Dual Presentation with Math from One Source

Abstract of Proposed Talk for
the TUG Meeting in San Diego, July 2007

William F. Hammond

Department of Mathematics & Statistics
University at Albany
Albany, New York 12222 (USA)
Email: hammond@math.albany.edu
Web: http://www.albany.edu/~hammond/


A contemporary author writing an article for “dual presentation” has in mind both the classical printed presentation of an article and the modern web form of an article based on HTML.

There are two main approaches for achieving dual presentation that are relevant to the TeX community.1

Both methods present challenges to authors who have been accustomed to using LaTeX.

Since mid-2002 the second-generation form of HTML that supports mathematical content has been supported by the two most widely deployed web browsers, but not many articles seem to have appeared on the web in this form so far. The most likely reason is difficulty of production.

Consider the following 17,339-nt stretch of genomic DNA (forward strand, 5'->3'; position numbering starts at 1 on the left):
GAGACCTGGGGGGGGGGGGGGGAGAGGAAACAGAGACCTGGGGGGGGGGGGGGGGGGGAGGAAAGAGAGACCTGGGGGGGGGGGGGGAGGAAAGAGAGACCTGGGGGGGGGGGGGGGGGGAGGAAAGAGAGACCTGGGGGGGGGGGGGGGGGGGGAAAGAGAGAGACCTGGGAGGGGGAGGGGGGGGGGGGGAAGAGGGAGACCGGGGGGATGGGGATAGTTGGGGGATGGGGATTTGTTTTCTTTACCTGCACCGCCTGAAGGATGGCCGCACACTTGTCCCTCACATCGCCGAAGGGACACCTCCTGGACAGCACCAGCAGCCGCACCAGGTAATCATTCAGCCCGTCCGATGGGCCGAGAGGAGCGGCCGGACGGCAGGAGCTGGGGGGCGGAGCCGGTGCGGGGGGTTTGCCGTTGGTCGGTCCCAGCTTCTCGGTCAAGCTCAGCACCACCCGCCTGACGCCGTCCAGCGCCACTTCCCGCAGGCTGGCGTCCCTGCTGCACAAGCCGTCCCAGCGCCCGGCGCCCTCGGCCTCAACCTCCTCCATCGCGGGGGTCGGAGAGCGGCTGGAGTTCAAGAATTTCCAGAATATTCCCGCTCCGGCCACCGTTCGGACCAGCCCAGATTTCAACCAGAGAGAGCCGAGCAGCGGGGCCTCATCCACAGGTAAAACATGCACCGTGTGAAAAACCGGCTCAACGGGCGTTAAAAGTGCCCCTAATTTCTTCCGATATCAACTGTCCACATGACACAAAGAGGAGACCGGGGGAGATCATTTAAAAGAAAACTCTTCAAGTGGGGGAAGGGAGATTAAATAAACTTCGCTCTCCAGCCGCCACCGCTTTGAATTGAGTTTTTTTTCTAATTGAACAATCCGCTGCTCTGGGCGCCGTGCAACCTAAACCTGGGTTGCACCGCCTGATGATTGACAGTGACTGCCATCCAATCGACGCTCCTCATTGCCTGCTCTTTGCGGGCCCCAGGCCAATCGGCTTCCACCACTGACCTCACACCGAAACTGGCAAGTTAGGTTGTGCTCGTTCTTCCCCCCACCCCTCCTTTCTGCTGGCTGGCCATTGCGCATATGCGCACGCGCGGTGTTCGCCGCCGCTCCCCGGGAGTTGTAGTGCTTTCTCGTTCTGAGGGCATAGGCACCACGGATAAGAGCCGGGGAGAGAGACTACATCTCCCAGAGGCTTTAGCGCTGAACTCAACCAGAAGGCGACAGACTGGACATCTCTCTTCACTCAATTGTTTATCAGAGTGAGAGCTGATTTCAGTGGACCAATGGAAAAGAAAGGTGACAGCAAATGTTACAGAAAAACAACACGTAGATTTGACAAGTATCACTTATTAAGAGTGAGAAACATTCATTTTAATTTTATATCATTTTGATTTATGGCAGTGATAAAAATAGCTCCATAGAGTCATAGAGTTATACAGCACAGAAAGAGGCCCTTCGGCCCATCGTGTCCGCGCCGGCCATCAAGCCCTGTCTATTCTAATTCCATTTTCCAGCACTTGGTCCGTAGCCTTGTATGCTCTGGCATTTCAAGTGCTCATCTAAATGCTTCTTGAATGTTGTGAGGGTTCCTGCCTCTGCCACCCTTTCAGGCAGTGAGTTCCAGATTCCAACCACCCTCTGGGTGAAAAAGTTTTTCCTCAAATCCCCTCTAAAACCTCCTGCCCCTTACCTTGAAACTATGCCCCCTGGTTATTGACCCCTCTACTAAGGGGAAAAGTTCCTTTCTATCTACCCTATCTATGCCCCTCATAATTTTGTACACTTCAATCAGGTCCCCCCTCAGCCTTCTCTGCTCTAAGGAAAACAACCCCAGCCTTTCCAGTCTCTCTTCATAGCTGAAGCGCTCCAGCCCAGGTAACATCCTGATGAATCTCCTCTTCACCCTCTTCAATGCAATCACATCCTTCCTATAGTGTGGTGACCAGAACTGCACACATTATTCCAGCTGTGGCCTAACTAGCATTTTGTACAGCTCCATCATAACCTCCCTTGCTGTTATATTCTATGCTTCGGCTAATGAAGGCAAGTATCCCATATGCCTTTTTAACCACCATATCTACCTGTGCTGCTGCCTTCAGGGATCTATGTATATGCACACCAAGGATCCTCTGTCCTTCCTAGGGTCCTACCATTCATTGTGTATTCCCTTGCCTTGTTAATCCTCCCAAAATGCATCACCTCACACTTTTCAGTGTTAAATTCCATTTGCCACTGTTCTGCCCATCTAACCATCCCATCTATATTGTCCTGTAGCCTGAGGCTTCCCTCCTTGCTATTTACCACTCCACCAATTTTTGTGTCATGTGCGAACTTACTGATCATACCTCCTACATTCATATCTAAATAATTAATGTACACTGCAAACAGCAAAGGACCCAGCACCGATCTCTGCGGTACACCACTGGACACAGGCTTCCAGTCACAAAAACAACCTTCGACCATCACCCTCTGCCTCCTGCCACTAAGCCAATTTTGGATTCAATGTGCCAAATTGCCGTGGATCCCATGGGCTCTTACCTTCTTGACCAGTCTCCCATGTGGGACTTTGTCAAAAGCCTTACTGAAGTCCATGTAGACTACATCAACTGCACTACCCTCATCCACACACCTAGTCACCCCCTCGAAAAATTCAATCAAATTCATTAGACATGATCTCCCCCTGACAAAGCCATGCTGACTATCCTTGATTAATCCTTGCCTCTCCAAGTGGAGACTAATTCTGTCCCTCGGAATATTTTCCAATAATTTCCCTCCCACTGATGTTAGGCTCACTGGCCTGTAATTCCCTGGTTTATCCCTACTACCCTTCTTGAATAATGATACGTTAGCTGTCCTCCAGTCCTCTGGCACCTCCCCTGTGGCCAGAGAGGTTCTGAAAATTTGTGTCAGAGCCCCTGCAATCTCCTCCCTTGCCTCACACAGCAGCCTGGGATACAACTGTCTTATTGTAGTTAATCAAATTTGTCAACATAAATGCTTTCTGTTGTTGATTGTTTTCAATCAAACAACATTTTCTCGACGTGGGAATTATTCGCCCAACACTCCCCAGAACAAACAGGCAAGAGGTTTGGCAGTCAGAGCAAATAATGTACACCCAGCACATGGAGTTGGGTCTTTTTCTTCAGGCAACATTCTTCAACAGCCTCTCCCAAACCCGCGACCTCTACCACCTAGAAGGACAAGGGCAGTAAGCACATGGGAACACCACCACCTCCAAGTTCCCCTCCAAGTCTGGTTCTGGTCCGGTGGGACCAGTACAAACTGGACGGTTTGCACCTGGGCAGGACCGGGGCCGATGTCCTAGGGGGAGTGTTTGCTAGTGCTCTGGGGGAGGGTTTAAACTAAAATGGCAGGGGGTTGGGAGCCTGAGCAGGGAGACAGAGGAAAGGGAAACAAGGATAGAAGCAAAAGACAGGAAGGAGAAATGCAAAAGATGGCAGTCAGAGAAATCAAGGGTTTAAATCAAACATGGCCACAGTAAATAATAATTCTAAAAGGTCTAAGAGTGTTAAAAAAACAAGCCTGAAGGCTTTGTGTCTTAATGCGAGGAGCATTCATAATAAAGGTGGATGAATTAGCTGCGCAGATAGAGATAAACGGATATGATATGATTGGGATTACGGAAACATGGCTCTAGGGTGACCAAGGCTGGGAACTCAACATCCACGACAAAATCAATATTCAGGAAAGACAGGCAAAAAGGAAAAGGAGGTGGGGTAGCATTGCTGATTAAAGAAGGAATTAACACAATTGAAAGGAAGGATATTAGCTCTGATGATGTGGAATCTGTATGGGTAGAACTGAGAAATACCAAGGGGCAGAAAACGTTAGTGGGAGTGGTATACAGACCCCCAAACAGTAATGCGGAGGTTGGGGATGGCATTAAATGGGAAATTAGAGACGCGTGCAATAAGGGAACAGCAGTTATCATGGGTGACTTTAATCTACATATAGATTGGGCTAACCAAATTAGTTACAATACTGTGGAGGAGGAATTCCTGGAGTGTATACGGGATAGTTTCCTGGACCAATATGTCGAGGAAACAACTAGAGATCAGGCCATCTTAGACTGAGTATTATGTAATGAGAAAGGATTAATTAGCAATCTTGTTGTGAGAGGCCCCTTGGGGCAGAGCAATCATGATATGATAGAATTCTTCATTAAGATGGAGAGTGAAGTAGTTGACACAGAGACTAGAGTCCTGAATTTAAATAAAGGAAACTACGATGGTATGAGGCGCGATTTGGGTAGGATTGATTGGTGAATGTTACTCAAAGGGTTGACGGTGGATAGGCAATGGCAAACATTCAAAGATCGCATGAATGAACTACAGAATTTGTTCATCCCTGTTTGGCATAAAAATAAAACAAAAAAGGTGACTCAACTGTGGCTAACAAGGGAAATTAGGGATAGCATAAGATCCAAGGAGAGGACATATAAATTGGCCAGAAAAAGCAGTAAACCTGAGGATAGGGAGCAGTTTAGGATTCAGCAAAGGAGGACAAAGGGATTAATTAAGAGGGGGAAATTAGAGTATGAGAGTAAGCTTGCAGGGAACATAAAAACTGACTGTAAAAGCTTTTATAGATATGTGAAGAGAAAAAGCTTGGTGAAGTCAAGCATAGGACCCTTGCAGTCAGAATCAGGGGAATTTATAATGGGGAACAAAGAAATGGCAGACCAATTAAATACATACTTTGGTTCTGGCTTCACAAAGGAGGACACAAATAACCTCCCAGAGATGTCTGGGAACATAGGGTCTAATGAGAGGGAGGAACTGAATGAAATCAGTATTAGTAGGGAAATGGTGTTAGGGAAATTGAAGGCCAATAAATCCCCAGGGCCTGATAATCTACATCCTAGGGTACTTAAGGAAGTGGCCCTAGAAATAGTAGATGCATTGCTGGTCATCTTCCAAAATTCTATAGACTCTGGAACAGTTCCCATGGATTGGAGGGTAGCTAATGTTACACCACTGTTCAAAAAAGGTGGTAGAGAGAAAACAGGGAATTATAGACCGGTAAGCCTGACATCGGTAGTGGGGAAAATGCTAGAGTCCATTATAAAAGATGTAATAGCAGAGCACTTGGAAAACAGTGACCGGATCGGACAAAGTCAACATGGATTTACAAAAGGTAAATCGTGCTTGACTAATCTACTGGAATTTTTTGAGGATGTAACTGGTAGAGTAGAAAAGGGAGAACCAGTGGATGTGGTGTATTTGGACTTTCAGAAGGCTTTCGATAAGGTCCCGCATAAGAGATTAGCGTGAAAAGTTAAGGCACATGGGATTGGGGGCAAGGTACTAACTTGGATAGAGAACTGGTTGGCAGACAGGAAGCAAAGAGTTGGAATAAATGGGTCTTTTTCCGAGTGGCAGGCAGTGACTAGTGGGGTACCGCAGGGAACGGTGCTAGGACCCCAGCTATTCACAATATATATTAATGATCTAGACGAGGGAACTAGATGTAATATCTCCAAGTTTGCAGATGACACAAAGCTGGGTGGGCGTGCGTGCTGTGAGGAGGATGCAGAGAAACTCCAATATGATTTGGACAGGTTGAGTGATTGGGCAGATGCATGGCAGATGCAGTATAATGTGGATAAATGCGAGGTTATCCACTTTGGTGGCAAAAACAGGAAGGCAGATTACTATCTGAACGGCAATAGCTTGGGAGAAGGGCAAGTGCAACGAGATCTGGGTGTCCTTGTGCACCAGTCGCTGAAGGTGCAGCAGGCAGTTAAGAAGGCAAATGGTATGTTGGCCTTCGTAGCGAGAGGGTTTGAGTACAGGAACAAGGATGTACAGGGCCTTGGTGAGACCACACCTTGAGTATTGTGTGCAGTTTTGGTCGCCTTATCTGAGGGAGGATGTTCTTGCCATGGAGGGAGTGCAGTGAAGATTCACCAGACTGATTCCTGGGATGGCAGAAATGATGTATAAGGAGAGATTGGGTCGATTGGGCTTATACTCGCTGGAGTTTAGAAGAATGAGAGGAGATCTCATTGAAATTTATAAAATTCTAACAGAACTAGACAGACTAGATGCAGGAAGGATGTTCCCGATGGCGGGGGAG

This talk will address the use of “generalized LaTeX” to produce dual content from a single LaTeX-like source. This method combines the reliability of XML document transformation with many of the conveniences available when writing LaTeX markup.


William F. Hammond, “GELLMU: A Bridge for Authors from LaTeX to XML”, TUGBoat: The Communications of the TeX Users Group, vol. 22 (2001), pp. 204-207; also available online at http://www.tug.org/TUGboat/Contents/contents22-3.html.

GELLMU at CTAN: http://www.tex.ac.uk/tex-archive/help/Catalogue/entries/gellmu.html

William F. Hammond, “Introductory User's Guide to Regular GELLMU”, http://www.albany.edu/~hammond/gellmu/igl/userdoc.xhtml (PDF).

William F. Hammond, “The GELLMU Manual”, http://www.albany.edu/~hammond/gellmu/glman/glman.xhtml (PDF).

“New York Journal of Mathematics Articles in Mathematically-Capable HTML”; demonstration versions of past articles from The New York Journal of Mathematics ported from classical LaTeX using GELLMU.


  1. * Texinfo, the language of the GNU Documentation System, also provides a route for dual presentation of articles that do not use mathematical markup.